What can a CFO do to improve the company’s sales system? What do they even know about sales? You’d be surprised.
If you’re the CFO and CEO, the following applies to you. If you’re both of these plus the Director of Sales and maybe even the Chief Salesperson, you still need to include the tasks below in order to improve the results of your sales system.
The CFO’s Role in the Sales System
You may never have thought the CFO a has sales role to play. I think they do and it gets proved to me again and again.
I’m about to present my “Marketing for Growth” workshop. When you get beyond the basics of marketing techniques, it’s all about the numbers. That’s what I will be talking about at my session to get owners thinking about more than facebook® and Twitter® or blog posts. Sales efforts with no numbers to back up the time and costs incurred is no sales efforts in my book.
I happen to have a marketing and sales background, ran a full service advertising firm with Jan Triplett, and taught the marketing workshop for the SBA for years. But, even if you’re strictly all about dollars and sense, the marketing and sales department needs you.
Here’s what you bring:
- A No Nonsense look at the sales figures.
- A need and vital use for tracking costs and results.
- No love for any particular sales technique or system. Social media or traditional media , it doesn’t matter as long as the sales projections you were given to go on for planning or budgeting turn out to be reasonably accurate.
- No tolerance for excuses or wishful thinking. That may sound harsh but excuses and wishes don’t pay the bills.
Here’s what you want:
- Accurate reports on sales status for analysis and creation of sales and financial projectins. These must include aging time of each prospect and number of contacts needed to get the sale or to cull the lead.
- Consistency for planning purposes.
- Replicability for growth and profitability purposes.
The CFO’s Sales System Goal
The CFO’s goal is to make sure everyone does what’s necessary to improve the company’s sales system. These include validating that:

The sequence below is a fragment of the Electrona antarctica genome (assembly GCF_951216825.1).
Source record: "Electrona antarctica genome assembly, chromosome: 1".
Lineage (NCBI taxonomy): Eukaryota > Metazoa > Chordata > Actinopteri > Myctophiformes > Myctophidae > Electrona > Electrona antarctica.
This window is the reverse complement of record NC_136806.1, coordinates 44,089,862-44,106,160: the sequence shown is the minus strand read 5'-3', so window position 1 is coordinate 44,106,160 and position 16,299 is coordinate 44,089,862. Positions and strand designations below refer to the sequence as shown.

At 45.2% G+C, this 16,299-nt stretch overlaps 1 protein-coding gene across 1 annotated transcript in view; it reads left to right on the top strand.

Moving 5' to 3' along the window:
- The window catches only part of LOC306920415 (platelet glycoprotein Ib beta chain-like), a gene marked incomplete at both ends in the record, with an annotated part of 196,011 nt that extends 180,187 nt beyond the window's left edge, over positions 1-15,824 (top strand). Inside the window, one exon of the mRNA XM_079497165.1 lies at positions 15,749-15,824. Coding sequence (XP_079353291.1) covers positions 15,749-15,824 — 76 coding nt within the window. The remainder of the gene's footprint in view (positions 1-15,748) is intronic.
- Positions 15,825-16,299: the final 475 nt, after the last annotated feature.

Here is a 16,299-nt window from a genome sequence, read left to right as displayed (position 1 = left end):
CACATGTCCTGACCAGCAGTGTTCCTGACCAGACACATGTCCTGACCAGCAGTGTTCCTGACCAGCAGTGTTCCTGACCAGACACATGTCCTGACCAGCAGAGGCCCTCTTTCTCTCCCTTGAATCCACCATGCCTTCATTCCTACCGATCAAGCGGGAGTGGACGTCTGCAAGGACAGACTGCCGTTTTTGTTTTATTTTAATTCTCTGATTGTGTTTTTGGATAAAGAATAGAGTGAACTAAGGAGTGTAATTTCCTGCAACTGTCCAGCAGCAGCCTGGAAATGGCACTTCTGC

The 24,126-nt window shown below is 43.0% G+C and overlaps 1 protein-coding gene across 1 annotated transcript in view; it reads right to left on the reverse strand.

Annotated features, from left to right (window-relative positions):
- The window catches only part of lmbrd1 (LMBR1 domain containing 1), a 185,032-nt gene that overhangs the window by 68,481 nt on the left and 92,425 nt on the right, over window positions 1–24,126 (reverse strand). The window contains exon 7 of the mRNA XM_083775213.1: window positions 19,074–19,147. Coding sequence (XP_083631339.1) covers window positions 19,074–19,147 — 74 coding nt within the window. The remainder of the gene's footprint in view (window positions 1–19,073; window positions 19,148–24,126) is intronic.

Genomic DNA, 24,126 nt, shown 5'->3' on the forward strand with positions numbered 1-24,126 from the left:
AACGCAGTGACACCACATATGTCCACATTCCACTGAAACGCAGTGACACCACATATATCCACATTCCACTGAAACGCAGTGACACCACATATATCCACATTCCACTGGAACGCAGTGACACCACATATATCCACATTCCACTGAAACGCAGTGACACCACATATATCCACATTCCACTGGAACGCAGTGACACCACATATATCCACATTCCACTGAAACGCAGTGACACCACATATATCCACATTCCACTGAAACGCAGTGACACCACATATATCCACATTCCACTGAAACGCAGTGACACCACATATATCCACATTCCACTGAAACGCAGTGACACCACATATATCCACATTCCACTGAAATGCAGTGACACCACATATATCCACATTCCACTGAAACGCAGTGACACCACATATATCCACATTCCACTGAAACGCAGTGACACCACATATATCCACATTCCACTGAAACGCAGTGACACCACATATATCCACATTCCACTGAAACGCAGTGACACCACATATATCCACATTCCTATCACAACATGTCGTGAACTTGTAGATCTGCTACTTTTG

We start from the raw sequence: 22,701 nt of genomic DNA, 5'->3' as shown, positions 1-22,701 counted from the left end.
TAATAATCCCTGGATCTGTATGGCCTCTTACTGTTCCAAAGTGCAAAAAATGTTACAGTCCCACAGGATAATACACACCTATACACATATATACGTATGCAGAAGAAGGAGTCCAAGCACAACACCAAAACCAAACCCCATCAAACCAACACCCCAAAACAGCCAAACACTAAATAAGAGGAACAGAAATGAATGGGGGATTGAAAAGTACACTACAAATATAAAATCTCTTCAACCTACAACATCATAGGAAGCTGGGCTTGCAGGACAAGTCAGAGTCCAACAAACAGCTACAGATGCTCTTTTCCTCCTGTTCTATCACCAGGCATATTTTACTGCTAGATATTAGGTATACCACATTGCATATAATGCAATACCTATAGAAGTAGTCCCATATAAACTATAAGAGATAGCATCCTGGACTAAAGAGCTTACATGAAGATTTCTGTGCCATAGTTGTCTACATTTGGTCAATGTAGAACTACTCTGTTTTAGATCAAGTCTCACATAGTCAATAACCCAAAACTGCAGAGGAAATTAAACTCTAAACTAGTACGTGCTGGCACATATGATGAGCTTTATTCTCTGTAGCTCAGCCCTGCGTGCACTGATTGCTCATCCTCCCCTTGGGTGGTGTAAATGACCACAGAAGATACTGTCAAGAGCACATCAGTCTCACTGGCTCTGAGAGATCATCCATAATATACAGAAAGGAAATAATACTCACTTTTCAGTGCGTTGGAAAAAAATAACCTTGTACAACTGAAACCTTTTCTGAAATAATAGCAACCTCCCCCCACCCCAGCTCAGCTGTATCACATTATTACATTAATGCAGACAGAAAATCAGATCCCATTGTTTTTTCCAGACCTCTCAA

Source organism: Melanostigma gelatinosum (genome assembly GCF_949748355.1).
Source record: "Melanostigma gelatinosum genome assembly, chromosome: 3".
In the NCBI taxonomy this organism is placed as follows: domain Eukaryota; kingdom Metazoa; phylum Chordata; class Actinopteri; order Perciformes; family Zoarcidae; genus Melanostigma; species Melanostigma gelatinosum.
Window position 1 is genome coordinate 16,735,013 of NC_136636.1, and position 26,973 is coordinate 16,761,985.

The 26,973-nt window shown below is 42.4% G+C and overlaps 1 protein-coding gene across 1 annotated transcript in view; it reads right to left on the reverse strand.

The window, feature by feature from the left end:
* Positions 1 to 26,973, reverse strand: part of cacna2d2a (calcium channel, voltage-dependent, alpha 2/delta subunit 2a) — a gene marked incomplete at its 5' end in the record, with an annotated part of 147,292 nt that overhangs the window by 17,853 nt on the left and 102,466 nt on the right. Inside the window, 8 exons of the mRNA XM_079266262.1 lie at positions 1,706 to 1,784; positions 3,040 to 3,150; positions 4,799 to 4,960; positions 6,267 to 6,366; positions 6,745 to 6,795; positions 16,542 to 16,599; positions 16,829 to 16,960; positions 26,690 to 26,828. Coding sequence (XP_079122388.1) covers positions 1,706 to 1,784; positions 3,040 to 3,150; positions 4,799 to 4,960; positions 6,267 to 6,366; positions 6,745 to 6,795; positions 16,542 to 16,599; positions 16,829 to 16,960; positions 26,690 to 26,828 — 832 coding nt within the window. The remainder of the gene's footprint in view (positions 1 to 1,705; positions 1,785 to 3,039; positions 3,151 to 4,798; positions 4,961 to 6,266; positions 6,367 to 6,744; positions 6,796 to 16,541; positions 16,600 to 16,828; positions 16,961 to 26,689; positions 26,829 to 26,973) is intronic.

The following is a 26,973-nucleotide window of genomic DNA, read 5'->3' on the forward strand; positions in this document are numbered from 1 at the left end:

- Staff are using assets appropriately. It requires that they leverage existing and previous customers to find additional sales, up-sell, re-sell, and get quality referrals that improve sales in the long and short term.
- There is a written system for tracking results that everyone uses. Salespeople like to be hip shooters and creative. They don’t like to be told what to say or when to say it. But there are some “MUST” questions that need to be answered on every suspect, prospect, former and existing customer. You can’t (nor can the head of sales) waste time tracking information down to determine what the monthly and quarterly sales dollars are going to be.
- There is a written system for getting business intelligence out of the heads of sales, customer service and others who interact with customers. This is often an overlooked asset that is frequently downplayed or ignored when the focus is only on making the numbers of calls or contacts. That information can be used for planning and budget purposes for adding or deleting products and services, expansion potential, funding etc.
These demands and system requirements can make you unpopular but someone has to do it. If there’s a director of sales, they’ll be glad to have you play an important sales role. It’s all part of taking an advanced perspective on your sales system.
Don’t make the excuse that you know nothing about sales. You do. You may just never have thought about it that way.
Are you up to the role? What are your hesitations?